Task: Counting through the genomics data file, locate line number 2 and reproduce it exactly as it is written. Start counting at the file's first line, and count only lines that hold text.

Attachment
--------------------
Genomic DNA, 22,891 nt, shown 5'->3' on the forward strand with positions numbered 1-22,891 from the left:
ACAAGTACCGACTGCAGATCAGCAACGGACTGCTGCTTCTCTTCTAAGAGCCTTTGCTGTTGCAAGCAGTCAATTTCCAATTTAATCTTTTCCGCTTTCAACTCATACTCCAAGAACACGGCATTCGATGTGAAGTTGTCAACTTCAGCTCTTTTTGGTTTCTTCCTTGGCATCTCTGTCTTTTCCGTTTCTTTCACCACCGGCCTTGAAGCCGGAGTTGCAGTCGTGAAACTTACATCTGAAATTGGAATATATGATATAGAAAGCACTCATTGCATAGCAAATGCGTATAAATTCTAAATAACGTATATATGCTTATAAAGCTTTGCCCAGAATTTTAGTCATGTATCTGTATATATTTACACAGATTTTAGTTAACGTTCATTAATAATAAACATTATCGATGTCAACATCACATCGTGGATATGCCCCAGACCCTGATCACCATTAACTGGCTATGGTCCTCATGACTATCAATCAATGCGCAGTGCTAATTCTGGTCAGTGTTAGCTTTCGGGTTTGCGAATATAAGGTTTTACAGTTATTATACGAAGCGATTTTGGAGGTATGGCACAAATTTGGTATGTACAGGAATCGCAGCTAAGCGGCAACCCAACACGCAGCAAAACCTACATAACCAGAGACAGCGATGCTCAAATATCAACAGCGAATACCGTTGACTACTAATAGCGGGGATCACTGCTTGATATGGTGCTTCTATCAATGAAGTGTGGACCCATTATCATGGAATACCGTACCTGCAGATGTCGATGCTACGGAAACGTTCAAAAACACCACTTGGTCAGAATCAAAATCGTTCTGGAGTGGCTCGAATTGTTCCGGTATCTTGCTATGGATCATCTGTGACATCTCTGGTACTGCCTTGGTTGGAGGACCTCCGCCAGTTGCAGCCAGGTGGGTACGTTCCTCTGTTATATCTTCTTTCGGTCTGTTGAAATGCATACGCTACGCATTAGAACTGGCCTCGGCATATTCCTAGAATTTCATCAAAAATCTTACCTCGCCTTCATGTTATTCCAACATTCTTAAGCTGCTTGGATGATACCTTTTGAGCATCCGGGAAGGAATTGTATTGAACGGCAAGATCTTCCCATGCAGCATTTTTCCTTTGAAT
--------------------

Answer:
ACAAGTACCGACTGCAGATCAGCAACGGACTGCTGCTTCTCTTCTAAGAGCCTTTGCTGTTGCAAGCAGTCAATTTCCAATTTAATCTTTTCCGCTTTCAACTCATACTCCAAGAACACGGCATTCGATGTGAAGTTGTCAACTTCAGCTCTTTTTGGTTTCTTCCTTGGCATCTCTGTCTTTTCCGTTTCTTTCACCACCGGCCTTGAAGCCGGAGTTGCAGTCGTGAAACTTACATCTGAAATTGGAATATATGATATAGAAAGCACTCATTGCATAGCAAATGCGTATAAATTCTAAATAACGTATATATGCTTATAAAGCTTTGCCCAGAATTTTAGTCATGTATCTGTATATATTTACACAGATTTTAGTTAACGTTCATTAATAATAAACATTATCGATGTCAACATCACATCGTGGATATGCCCCAGACCCTGATCACCATTAACTGGCTATGGTCCTCATGACTATCAATCAATGCGCAGTGCTAATTCTGGTCAGTGTTAGCTTTCGGGTTTGCGAATATAAGGTTTTACAGTTATTATACGAAGCGATTTTGGAGGTATGGCACAAATTTGGTATGTACAGGAATCGCAGCTAAGCGGCAACCCAACACGCAGCAAAACCTACATAACCAGAGACAGCGATGCTCAAATATCAACAGCGAATACCGTTGACTACTAATAGCGGGGATCACTGCTTGATATGGTGCTTCTATCAATGAAGTGTGGACCCATTATCATGGAATACCGTACCTGCAGATGTCGATGCTACGGAAACGTTCAAAAACACCACTTGGTCAGAATCAAAATCGTTCTGGAGTGGCTCGAATTGTTCCGGTATCTTGCTATGGATCATCTGTGACATCTCTGGTACTGCCTTGGTTGGAGGACCTCCGCCAGTTGCAGCCAGGTGGGTACGTTCCTCTGTTATATCTTCTTTCGGTCTGTTGAAATGCATACGCTACGCATTAGAACTGGCCTCGGCATATTCCTAGAATTTCATCAAAAATCTTACCTCGCCTTCATGTTATTCCAACATTCTTAAGCTGCTTGGATGATACCTTTTGAGCATCCGGGAAGGAATTGTATTGAACGGCAAGATCTTCCCATGCAGCATTTTTCCTTTGAAT